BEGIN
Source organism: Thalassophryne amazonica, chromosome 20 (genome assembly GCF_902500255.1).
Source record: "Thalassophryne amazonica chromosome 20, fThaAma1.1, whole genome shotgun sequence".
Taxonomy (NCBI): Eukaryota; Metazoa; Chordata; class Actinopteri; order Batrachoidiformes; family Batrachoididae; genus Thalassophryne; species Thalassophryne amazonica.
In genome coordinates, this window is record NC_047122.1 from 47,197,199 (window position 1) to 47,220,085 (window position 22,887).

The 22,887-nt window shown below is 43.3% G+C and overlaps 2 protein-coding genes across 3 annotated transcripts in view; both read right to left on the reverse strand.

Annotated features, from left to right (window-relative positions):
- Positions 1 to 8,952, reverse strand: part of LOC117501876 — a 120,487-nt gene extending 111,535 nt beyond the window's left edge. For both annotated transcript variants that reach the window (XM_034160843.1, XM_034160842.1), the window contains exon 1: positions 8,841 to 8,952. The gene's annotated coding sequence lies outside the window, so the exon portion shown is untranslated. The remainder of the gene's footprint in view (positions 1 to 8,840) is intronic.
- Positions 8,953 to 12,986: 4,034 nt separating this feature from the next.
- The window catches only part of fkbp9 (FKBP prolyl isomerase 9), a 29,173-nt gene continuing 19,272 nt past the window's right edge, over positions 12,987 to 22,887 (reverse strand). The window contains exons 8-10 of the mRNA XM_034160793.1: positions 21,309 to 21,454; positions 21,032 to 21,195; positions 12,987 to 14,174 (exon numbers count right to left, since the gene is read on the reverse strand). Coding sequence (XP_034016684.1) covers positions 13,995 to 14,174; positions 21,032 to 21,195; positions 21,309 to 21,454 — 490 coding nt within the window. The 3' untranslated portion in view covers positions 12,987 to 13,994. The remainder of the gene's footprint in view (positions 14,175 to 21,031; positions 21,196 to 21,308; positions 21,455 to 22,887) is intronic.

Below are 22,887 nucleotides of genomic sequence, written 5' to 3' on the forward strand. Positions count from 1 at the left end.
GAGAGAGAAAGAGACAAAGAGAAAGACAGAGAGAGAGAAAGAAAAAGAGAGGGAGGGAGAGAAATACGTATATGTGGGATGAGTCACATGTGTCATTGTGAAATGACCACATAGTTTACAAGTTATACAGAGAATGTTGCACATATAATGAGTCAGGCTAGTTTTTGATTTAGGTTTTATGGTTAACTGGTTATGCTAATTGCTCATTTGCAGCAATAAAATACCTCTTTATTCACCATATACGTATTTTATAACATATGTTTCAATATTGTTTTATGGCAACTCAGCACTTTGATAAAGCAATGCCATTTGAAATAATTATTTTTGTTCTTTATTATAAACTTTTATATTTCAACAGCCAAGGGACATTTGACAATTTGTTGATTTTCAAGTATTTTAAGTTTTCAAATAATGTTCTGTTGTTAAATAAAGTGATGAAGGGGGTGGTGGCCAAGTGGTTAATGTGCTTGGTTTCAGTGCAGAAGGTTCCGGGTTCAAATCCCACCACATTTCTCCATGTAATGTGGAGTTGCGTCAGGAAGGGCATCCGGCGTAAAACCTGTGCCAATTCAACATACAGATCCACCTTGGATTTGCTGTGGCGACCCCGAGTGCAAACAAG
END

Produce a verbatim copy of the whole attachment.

Source organism: Thalassophryne amazonica, chromosome 20 (genome assembly GCF_902500255.1).
Source record: "Thalassophryne amazonica chromosome 20, fThaAma1.1, whole genome shotgun sequence".
Taxonomy (NCBI): Eukaryota; Metazoa; Chordata; class Actinopteri; order Batrachoidiformes; family Batrachoididae; genus Thalassophryne; species Thalassophryne amazonica.
In genome coordinates, this window is record NC_047122.1 from 47,197,199 (window position 1) to 47,220,085 (window position 22,887).

The 22,887-nt window shown below is 43.3% G+C and overlaps 2 protein-coding genes across 3 annotated transcripts in view; both read right to left on the reverse strand.

Annotated features, from left to right (window-relative positions):
- Positions 1 to 8,952, reverse strand: part of LOC117501876 — a 120,487-nt gene extending 111,535 nt beyond the window's left edge. For both annotated transcript variants that reach the window (XM_034160843.1, XM_034160842.1), the window contains exon 1: positions 8,841 to 8,952. The gene's annotated coding sequence lies outside the window, so the exon portion shown is untranslated. The remainder of the gene's footprint in view (positions 1 to 8,840) is intronic.
- Positions 8,953 to 12,986: 4,034 nt separating this feature from the next.
- The window catches only part of fkbp9 (FKBP prolyl isomerase 9), a 29,173-nt gene continuing 19,272 nt past the window's right edge, over positions 12,987 to 22,887 (reverse strand). The window contains exons 8-10 of the mRNA XM_034160793.1: positions 21,309 to 21,454; positions 21,032 to 21,195; positions 12,987 to 14,174 (exon numbers count right to left, since the gene is read on the reverse strand). Coding sequence (XP_034016684.1) covers positions 13,995 to 14,174; positions 21,032 to 21,195; positions 21,309 to 21,454 — 490 coding nt within the window. The 3' untranslated portion in view covers positions 12,987 to 13,994. The remainder of the gene's footprint in view (positions 14,175 to 21,031; positions 21,196 to 21,308; positions 21,455 to 22,887) is intronic.

Below are 22,887 nucleotides of genomic sequence, written 5' to 3' on the forward strand. Positions count from 1 at the left end.
GAGAGAGAAAGAGACAAAGAGAAAGACAGAGAGAGAGAAAGAAAAAGAGAGGGAGGGAGAGAAATACGTATATGTGGGATGAGTCACATGTGTCATTGTGAAATGACCACATAGTTTACAAGTTATACAGAGAATGTTGCACATATAATGAGTCAGGCTAGTTTTTGATTTAGGTTTTATGGTTAACTGGTTATGCTAATTGCTCATTTGCAGCAATAAAATACCTCTTTATTCACCATATACGTATTTTATAACATATGTTTCAATATTGTTTTATGGCAACTCAGCACTTTGATAAAGCAATGCCATTTGAAATAATTATTTTTGTTCTTTATTATAAACTTTTATATTTCAACAGCCAAGGGACATTTGACAATTTGTTGATTTTCAAGTATTTTAAGTTTTCAAATAATGTTCTGTTGTTAAATAAAGTGATGAAGGGGGTGGTGGCCAAGTGGTTAATGTGCTTGGTTTCAGTGCAGAAGGTTCCGGGTTCAAATCCCACCACATTTCTCCATGTAATGTGGAGTTGCGTCAGGAAGGGCATCCGGCGTAAAACCTGTGCCAATTCAACATACAGATCCACCTTGGATTTGCTGTGGCGACCCCGAGTGCAAACAAG